[50]. Secretary of State for the Home Department v JJ and others [2006] EWHC 1623 (Admin) (28 June 2006, http://www.bailii.org/ew/cases/EWHC/Admin/2006/1623.html, accessed February 2008.

[51]. Sullivan J, Secretary of State for the Home Department v JJ and others [2006] EWHC 1623 (Admin) paragraph 73.

[52]. Secretary of State for the Home Department v JJ and others [2006] EWCA Civ 1141 (1 August 2006) in the UK Court of Appeal (Civil Division), http://www.bailii.org/ew/cases/EWCA/Civ/2006/1141.html, accessed February 2008; and

Secretary of State for the Home Department v JJ and others [2007] UKHL 45 (31 October 2007) in the House of Lords, http://www.bailii.org/uk/cases/UKHL/2007/45.html, accessed February 2008.

[53]. Lord Brown, Secretary for the Home Department v JJ and others [2007] UKHL 45.

[54]. Re: MB [2006] EWHC 1000 (Admin), 12 April 2006,|
http://www.bailii.org/ew/cases/EWHC/Admin/2006/1000.html, accessed February 2008, and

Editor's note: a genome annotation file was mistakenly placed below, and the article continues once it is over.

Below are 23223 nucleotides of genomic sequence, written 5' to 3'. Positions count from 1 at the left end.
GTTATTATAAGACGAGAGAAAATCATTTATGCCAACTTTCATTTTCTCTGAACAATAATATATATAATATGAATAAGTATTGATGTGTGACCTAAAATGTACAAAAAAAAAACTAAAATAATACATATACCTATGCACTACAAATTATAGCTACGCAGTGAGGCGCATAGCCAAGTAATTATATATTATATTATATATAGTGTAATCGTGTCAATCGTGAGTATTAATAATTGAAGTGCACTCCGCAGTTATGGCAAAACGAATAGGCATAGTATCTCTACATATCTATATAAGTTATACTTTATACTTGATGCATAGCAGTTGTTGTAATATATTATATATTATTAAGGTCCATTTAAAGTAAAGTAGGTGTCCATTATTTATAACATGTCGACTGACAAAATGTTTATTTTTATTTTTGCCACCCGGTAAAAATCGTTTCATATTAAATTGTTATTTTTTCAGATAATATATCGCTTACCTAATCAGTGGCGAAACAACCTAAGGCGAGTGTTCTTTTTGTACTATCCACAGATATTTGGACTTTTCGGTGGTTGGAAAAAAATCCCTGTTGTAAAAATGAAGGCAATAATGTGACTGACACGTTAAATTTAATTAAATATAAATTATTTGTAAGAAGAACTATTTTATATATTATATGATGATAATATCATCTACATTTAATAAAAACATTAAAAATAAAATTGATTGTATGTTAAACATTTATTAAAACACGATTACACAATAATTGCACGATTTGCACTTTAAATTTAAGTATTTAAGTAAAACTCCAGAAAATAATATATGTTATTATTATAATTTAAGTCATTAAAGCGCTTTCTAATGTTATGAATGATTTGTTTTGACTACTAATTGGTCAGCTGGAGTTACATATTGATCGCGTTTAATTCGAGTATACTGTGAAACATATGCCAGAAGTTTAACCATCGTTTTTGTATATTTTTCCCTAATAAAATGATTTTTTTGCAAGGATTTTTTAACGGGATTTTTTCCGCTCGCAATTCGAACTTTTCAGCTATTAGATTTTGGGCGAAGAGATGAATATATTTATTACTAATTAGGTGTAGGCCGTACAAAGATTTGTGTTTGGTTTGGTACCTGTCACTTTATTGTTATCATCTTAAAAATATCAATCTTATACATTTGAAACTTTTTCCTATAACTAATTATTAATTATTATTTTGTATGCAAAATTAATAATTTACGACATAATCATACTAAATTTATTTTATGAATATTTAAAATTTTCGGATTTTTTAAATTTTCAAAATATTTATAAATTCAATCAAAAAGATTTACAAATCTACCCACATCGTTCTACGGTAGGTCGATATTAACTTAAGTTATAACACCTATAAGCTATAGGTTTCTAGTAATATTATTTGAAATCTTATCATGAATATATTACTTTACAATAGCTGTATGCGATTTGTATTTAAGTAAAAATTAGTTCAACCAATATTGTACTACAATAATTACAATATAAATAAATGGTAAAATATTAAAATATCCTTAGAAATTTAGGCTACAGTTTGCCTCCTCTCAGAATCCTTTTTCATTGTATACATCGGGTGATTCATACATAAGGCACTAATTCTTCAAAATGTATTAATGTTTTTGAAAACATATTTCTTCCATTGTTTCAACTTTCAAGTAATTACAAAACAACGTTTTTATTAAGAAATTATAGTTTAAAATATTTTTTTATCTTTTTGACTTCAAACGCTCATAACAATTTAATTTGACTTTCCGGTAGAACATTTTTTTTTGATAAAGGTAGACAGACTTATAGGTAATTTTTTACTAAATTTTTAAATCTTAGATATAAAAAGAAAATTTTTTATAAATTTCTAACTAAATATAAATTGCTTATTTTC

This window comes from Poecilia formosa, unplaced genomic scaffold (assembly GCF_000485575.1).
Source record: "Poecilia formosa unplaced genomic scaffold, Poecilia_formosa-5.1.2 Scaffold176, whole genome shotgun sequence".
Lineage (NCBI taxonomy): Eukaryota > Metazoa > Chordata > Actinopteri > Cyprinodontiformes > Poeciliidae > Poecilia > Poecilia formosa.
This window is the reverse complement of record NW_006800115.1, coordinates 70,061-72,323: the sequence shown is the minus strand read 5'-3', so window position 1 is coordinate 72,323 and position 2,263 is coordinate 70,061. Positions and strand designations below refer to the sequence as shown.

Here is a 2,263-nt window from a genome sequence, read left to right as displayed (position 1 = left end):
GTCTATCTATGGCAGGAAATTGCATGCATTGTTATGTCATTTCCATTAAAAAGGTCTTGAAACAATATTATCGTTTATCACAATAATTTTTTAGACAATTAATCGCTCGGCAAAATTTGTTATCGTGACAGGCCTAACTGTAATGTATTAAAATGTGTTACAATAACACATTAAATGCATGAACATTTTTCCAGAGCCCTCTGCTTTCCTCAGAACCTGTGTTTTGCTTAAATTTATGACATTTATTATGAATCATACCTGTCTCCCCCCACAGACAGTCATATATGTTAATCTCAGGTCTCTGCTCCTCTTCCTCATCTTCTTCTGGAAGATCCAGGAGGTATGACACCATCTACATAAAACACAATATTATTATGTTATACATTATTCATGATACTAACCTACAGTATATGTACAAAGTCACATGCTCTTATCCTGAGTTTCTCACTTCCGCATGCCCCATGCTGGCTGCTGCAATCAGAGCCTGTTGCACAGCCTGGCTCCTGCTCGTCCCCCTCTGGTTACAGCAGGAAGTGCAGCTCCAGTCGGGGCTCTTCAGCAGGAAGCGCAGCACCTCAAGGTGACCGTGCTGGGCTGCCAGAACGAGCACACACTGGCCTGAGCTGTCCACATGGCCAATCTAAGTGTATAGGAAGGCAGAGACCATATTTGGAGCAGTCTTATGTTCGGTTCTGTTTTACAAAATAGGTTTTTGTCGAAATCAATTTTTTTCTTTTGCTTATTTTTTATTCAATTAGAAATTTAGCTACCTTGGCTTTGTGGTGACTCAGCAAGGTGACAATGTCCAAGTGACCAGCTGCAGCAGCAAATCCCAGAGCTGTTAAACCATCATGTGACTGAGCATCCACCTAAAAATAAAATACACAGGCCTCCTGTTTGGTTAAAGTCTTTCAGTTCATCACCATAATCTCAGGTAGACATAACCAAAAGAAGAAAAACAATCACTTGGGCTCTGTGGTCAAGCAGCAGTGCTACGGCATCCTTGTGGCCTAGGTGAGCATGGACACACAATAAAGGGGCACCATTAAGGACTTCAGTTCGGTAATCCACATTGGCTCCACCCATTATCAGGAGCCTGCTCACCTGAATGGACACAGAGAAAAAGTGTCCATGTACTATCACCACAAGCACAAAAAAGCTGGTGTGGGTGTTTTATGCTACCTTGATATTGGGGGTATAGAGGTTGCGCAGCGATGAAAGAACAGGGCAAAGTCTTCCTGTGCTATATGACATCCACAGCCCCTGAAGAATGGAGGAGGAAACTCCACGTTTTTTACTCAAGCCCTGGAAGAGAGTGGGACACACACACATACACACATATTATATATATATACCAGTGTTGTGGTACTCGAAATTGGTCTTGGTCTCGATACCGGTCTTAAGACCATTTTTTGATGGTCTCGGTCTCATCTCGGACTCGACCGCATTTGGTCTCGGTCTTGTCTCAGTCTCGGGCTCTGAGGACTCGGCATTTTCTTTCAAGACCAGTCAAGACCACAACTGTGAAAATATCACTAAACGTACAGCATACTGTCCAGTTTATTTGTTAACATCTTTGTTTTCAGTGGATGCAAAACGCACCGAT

Secretary of State for the Home Department v AF [2007] EWHC 651 (30 March 2007), http://www.bailii.org/ew/cases/EWHC/Admin/2007/651.html, accessed February 2008.

[55]. Chief Justice Lord Phillips, Secretary of State for the Home Department v MB [2006] EWCA Civ 1140 (1 August 2006), http://www.bailii.org/ew/cases/EWCA/Civ/2006/1140.html, accessed February 2008.

[56]. ibid.

[57]. Special advocates, vetted by the Attorney-General, are appointed to represent the interests of defendants during closed hearings. They may see restricted documents, however once they have done so they may not take instructions from their clients, do not have access to a full legal team, and cannot call witnesses. http://www.publications.parliament.uk/pa/cm200405/cmselect/cmconst/323/32307.htm, accessed February 2008.

[58]. Secretary of State for the Home Department v. MB (FC) (Appellant) [2007] UKHL 46 (31 October 2007) http://www.publications.parliament.uk/pa/ld200607/ldjudgmt/jd071031/home-3.htm, accessed February 2008.